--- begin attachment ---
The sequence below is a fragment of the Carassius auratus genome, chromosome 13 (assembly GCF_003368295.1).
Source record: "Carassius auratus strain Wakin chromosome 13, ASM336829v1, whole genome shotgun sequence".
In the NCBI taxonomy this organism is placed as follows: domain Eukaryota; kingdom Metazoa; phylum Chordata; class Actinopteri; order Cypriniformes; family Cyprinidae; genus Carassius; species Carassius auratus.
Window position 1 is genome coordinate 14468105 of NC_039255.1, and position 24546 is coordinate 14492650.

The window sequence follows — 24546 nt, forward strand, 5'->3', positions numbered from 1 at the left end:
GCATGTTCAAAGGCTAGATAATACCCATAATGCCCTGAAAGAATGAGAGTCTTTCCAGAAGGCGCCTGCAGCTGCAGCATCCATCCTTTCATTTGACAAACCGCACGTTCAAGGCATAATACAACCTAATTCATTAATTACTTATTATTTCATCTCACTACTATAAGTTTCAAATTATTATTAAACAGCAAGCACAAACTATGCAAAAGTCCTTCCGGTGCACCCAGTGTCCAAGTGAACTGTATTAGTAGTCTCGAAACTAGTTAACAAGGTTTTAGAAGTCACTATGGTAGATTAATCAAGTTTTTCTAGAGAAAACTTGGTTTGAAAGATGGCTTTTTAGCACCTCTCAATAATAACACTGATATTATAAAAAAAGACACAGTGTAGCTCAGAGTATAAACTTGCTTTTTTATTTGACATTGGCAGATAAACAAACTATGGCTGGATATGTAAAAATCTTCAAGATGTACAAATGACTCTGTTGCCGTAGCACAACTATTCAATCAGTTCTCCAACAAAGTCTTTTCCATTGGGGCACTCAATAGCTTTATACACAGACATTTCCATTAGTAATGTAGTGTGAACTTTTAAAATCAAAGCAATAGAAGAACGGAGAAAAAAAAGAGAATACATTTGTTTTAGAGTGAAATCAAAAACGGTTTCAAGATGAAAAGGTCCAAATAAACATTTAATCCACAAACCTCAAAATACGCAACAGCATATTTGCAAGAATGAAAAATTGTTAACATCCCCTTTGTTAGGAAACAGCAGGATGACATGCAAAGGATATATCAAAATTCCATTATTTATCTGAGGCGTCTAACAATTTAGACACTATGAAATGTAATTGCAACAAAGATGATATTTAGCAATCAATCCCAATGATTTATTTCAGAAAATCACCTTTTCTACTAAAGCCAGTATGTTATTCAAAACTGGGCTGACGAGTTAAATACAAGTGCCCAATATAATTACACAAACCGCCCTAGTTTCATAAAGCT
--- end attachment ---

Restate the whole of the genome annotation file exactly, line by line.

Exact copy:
The sequence below is a fragment of the Carassius auratus genome, chromosome 13 (assembly GCF_003368295.1).
Source record: "Carassius auratus strain Wakin chromosome 13, ASM336829v1, whole genome shotgun sequence".
In the NCBI taxonomy this organism is placed as follows: domain Eukaryota; kingdom Metazoa; phylum Chordata; class Actinopteri; order Cypriniformes; family Cyprinidae; genus Carassius; species Carassius auratus.
Window position 1 is genome coordinate 14468105 of NC_039255.1, and position 24546 is coordinate 14492650.

The window sequence follows — 24546 nt, forward strand, 5'->3', positions numbered from 1 at the left end:
GCATGTTCAAAGGCTAGATAATACCCATAATGCCCTGAAAGAATGAGAGTCTTTCCAGAAGGCGCCTGCAGCTGCAGCATCCATCCTTTCATTTGACAAACCGCACGTTCAAGGCATAATACAACCTAATTCATTAATTACTTATTATTTCATCTCACTACTATAAGTTTCAAATTATTATTAAACAGCAAGCACAAACTATGCAAAAGTCCTTCCGGTGCACCCAGTGTCCAAGTGAACTGTATTAGTAGTCTCGAAACTAGTTAACAAGGTTTTAGAAGTCACTATGGTAGATTAATCAAGTTTTTCTAGAGAAAACTTGGTTTGAAAGATGGCTTTTTAGCACCTCTCAATAATAACACTGATATTATAAAAAAAGACACAGTGTAGCTCAGAGTATAAACTTGCTTTTTTATTTGACATTGGCAGATAAACAAACTATGGCTGGATATGTAAAAATCTTCAAGATGTACAAATGACTCTGTTGCCGTAGCACAACTATTCAATCAGTTCTCCAACAAAGTCTTTTCCATTGGGGCACTCAATAGCTTTATACACAGACATTTCCATTAGTAATGTAGTGTGAACTTTTAAAATCAAAGCAATAGAAGAACGGAGAAAAAAAAGAGAATACATTTGTTTTAGAGTGAAATCAAAAACGGTTTCAAGATGAAAAGGTCCAAATAAACATTTAATCCACAAACCTCAAAATACGCAACAGCATATTTGCAAGAATGAAAAATTGTTAACATCCCCTTTGTTAGGAAACAGCAGGATGACATGCAAAGGATATATCAAAATTCCATTATTTATCTGAGGCGTCTAACAATTTAGACACTATGAAATGTAATTGCAACAAAGATGATATTTAGCAATCAATCCCAATGATTTATTTCAGAAAATCACCTTTTCTACTAAAGCCAGTATGTTATTCAAAACTGGGCTGACGAGTTAAATACAAGTGCCCAATATAATTACACAAACCGCCCTAGTTTCATAAAGCT